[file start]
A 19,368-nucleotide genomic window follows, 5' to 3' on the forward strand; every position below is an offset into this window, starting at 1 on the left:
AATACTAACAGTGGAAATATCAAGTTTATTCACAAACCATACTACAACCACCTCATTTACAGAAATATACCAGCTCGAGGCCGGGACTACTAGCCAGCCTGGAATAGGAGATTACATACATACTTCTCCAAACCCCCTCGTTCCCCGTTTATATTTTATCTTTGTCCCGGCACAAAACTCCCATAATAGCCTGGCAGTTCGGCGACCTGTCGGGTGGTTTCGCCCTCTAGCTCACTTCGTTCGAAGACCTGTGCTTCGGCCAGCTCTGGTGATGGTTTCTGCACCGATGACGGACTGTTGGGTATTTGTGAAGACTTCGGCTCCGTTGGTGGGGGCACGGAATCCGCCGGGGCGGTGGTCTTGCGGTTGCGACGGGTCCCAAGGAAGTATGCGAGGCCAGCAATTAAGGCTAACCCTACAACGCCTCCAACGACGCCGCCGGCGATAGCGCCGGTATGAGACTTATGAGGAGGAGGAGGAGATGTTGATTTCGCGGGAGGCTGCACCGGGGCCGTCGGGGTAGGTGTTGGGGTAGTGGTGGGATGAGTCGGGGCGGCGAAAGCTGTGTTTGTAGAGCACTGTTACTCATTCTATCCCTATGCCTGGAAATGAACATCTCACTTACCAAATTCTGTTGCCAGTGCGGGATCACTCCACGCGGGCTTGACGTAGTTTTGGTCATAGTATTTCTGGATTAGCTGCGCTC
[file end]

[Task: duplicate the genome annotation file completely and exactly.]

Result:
A 19,368-nucleotide genomic window follows, 5' to 3' on the forward strand; every position below is an offset into this window, starting at 1 on the left:
AATACTAACAGTGGAAATATCAAGTTTATTCACAAACCATACTACAACCACCTCATTTACAGAAATATACCAGCTCGAGGCCGGGACTACTAGCCAGCCTGGAATAGGAGATTACATACATACTTCTCCAAACCCCCTCGTTCCCCGTTTATATTTTATCTTTGTCCCGGCACAAAACTCCCATAATAGCCTGGCAGTTCGGCGACCTGTCGGGTGGTTTCGCCCTCTAGCTCACTTCGTTCGAAGACCTGTGCTTCGGCCAGCTCTGGTGATGGTTTCTGCACCGATGACGGACTGTTGGGTATTTGTGAAGACTTCGGCTCCGTTGGTGGGGGCACGGAATCCGCCGGGGCGGTGGTCTTGCGGTTGCGACGGGTCCCAAGGAAGTATGCGAGGCCAGCAATTAAGGCTAACCCTACAACGCCTCCAACGACGCCGCCGGCGATAGCGCCGGTATGAGACTTATGAGGAGGAGGAGGAGATGTTGATTTCGCGGGAGGCTGCACCGGGGCCGTCGGGGTAGGTGTTGGGGTAGTGGTGGGATGAGTCGGGGCGGCGAAAGCTGTGTTTGTAGAGCACTGTTACTCATTCTATCCCTATGCCTGGAAATGAACATCTCACTTACCAAATTCTGTTGCCAGTGCGGGATCACTCCACGCGGGCTTGACGTAGTTTTGGTCATAGTATTTCTGGATTAGCTGCGCTC